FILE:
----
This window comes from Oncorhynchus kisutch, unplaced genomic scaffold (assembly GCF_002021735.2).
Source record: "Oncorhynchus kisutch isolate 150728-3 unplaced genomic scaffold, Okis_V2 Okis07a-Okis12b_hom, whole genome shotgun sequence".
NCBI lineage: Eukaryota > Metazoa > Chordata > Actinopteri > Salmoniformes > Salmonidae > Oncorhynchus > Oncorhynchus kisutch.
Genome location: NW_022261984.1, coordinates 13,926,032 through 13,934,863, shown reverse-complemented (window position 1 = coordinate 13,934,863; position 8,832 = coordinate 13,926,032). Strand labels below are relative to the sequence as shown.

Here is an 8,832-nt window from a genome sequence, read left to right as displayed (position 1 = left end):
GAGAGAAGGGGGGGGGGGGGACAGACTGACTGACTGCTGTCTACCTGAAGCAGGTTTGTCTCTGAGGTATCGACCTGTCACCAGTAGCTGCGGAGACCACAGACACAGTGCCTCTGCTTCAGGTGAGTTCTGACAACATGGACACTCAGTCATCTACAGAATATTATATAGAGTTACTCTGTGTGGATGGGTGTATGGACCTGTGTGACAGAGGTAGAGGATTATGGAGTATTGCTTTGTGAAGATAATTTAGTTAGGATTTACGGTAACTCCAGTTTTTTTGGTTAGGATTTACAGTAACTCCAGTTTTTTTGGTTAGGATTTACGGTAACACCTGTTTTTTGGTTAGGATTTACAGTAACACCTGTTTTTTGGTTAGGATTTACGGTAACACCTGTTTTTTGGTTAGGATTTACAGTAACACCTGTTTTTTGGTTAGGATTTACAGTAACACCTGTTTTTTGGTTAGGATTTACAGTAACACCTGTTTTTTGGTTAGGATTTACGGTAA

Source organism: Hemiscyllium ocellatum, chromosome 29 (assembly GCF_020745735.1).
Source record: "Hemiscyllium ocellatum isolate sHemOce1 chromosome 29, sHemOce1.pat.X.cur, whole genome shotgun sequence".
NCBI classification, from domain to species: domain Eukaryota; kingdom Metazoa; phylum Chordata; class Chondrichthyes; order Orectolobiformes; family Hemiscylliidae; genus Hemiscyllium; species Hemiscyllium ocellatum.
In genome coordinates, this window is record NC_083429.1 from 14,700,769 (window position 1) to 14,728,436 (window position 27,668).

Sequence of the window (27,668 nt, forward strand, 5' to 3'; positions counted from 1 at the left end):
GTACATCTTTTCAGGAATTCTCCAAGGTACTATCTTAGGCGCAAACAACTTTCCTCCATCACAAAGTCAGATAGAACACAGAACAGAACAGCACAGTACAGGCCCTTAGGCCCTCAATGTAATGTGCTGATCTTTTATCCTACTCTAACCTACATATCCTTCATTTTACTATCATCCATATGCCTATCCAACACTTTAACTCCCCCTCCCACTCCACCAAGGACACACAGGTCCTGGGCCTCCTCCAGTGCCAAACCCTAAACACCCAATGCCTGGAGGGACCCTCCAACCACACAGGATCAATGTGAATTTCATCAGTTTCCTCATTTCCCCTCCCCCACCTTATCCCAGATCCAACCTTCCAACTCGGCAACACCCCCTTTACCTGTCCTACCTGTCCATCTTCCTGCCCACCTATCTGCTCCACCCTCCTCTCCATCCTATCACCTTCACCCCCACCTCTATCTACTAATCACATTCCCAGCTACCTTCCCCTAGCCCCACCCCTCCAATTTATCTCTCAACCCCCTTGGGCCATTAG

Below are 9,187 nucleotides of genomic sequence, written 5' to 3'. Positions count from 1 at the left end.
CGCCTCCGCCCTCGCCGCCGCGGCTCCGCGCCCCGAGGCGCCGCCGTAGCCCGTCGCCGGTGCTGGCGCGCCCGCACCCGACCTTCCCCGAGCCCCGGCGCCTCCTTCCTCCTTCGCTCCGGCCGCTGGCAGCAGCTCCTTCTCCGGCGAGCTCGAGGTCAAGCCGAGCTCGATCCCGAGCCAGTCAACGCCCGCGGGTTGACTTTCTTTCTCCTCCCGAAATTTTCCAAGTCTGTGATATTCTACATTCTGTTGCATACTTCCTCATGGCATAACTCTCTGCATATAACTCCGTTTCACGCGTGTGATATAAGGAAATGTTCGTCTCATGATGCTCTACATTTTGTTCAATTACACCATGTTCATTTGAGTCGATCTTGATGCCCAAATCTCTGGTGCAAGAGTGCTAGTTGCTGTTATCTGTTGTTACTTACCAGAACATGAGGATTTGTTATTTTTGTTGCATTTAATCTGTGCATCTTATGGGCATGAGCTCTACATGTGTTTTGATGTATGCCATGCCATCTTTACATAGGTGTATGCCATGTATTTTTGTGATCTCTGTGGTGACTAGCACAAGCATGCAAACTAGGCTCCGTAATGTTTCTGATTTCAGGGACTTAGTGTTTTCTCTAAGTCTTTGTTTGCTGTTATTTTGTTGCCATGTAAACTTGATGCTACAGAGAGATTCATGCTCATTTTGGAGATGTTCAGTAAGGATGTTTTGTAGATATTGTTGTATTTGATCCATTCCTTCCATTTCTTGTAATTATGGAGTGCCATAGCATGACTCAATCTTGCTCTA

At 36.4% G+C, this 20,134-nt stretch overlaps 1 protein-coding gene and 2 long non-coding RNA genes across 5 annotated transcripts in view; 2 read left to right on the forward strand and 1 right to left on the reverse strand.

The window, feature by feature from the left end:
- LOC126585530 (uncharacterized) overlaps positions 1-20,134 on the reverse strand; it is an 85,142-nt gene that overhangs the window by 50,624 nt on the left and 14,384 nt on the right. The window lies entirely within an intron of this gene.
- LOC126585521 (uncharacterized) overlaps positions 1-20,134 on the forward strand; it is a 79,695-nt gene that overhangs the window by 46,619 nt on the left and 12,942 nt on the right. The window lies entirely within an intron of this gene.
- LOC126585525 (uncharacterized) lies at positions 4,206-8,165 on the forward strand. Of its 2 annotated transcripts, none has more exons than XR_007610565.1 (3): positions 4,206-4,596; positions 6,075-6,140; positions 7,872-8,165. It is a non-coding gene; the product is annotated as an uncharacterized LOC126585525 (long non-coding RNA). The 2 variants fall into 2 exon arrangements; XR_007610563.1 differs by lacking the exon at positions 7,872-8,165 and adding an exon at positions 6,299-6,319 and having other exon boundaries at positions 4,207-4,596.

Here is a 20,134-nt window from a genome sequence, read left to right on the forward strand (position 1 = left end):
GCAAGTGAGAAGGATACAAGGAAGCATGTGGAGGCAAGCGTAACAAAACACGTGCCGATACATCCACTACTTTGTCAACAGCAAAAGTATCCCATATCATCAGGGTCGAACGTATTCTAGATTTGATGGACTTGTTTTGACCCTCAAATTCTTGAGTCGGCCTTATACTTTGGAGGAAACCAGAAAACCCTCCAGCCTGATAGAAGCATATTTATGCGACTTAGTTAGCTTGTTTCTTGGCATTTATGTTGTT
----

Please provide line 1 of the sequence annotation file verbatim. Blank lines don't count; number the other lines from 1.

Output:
This window comes from Oncorhynchus kisutch, unplaced genomic scaffold (assembly GCF_002021735.2).